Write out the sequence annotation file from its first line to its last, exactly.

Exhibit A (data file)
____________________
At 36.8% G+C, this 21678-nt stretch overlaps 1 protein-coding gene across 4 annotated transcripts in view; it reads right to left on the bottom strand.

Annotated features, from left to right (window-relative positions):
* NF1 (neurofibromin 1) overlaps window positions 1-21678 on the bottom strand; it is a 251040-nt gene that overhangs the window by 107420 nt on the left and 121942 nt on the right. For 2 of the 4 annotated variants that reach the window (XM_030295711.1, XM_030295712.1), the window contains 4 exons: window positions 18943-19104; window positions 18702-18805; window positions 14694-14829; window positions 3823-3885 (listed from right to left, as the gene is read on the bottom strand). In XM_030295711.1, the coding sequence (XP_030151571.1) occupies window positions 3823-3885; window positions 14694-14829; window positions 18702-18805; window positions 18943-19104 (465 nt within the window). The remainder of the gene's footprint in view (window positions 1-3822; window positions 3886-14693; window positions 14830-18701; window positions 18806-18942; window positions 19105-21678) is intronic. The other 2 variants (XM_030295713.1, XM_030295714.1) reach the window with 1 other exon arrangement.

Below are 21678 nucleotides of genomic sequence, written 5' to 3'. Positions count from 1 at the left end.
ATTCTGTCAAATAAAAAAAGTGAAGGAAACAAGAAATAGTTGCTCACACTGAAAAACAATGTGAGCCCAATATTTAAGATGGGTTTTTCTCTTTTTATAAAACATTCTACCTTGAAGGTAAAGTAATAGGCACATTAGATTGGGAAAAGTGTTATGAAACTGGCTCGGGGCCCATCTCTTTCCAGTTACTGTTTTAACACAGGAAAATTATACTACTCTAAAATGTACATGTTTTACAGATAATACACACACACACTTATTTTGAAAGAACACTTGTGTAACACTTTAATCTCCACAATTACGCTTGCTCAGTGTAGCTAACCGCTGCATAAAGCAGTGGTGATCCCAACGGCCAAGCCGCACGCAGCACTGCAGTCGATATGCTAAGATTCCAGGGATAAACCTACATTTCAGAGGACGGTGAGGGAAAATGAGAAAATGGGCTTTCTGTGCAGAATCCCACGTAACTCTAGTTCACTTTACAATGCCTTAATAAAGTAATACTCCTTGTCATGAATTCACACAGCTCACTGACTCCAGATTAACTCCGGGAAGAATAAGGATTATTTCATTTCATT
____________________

At 36.8% G+C, this 21678-nt stretch overlaps 1 protein-coding gene across 4 annotated transcripts in view; it reads right to left on the bottom strand.

Annotated features, from left to right (window-relative positions):
* NF1 (neurofibromin 1) overlaps window positions 1-21678 on the bottom strand; it is a 251040-nt gene that overhangs the window by 107420 nt on the left and 121942 nt on the right. For 2 of the 4 annotated variants that reach the window (XM_030295711.1, XM_030295712.1), the window contains 4 exons: window positions 18943-19104; window positions 18702-18805; window positions 14694-14829; window positions 3823-3885 (listed from right to left, as the gene is read on the bottom strand). In XM_030295711.1, the coding sequence (XP_030151571.1) occupies window positions 3823-3885; window positions 14694-14829; window positions 18702-18805; window positions 18943-19104 (465 nt within the window). The remainder of the gene's footprint in view (window positions 1-3822; window positions 3886-14693; window positions 14830-18701; window positions 18806-18942; window positions 19105-21678) is intronic. The other 2 variants (XM_030295713.1, XM_030295714.1) reach the window with 1 other exon arrangement.

Below are 21678 nucleotides of genomic sequence, written 5' to 3'. Positions count from 1 at the left end.
ATTCTGTCAAATAAAAAAAGTGAAGGAAACAAGAAATAGTTGCTCACACTGAAAAACAATGTGAGCCCAATATTTAAGATGGGTTTTTCTCTTTTTATAAAACATTCTACCTTGAAGGTAAAGTAATAGGCACATTAGATTGGGAAAAGTGTTATGAAACTGGCTCGGGGCCCATCTCTTTCCAGTTACTGTTTTAACACAGGAAAATTATACTACTCTAAAATGTACATGTTTTACAGATAATACACACACACACTTATTTTGAAAGAACACTTGTGTAACACTTTAATCTCCACAATTACGCTTGCTCAGTGTAGCTAACCGCTGCATAAAGCAGTGGTGATCCCAACGGCCAAGCCGCACGCAGCACTGCAGTCGATATGCTAAGATTCCAGGGATAAACCTACATTTCAGAGGACGGTGAGGGAAAATGAGAAAATGGGCTTTCTGTGCAGAATCCCACGTAACTCTAGTTCACTTTACAATGCCTTAATAAAGTAATACTCCTTGTCATGAATTCACACAGCTCACTGACTCCAGATTAACTCCGGGAAGAATAAGGATTATTTCATTTCATT